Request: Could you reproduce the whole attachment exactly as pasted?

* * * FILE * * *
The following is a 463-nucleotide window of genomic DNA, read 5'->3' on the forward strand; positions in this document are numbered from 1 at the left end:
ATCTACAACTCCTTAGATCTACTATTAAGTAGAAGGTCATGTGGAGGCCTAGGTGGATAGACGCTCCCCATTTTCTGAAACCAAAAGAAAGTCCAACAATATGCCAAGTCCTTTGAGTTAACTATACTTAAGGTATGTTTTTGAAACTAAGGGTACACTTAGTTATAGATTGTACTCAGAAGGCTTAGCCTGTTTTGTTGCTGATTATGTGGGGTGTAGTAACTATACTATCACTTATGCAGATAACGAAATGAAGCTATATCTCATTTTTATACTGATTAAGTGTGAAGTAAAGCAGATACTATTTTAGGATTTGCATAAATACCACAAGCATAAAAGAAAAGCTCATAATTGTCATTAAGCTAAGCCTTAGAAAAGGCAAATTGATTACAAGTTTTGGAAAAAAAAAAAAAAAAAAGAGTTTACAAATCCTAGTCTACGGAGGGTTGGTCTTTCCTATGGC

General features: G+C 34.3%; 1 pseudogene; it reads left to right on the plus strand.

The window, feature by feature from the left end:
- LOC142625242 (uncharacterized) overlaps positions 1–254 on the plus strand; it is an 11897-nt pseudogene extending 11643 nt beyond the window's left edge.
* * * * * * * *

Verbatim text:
The following is a 463-nucleotide window of genomic DNA, read 5'->3' on the forward strand; positions in this document are numbered from 1 at the left end:
ATCTACAACTCCTTAGATCTACTATTAAGTAGAAGGTCATGTGGAGGCCTAGGTGGATAGACGCTCCCCATTTTCTGAAACCAAAAGAAAGTCCAACAATATGCCAAGTCCTTTGAGTTAACTATACTTAAGGTATGTTTTTGAAACTAAGGGTACACTTAGTTATAGATTGTACTCAGAAGGCTTAGCCTGTTTTGTTGCTGATTATGTGGGGTGTAGTAACTATACTATCACTTATGCAGATAACGAAATGAAGCTATATCTCATTTTTATACTGATTAAGTGTGAAGTAAAGCAGATACTATTTTAGGATTTGCATAAATACCACAAGCATAAAAGAAAAGCTCATAATTGTCATTAAGCTAAGCCTTAGAAAAGGCAAATTGATTACAAGTTTTGGAAAAAAAAAAAAAAAAAAGAGTTTACAAATCCTAGTCTACGGAGGGTTGGTCTTTCCTATGGC

General features: G+C 34.3%; 1 pseudogene; it reads left to right on the plus strand.

The window, feature by feature from the left end:
- LOC142625242 (uncharacterized) overlaps positions 1–254 on the plus strand; it is an 11897-nt pseudogene extending 11643 nt beyond the window's left edge.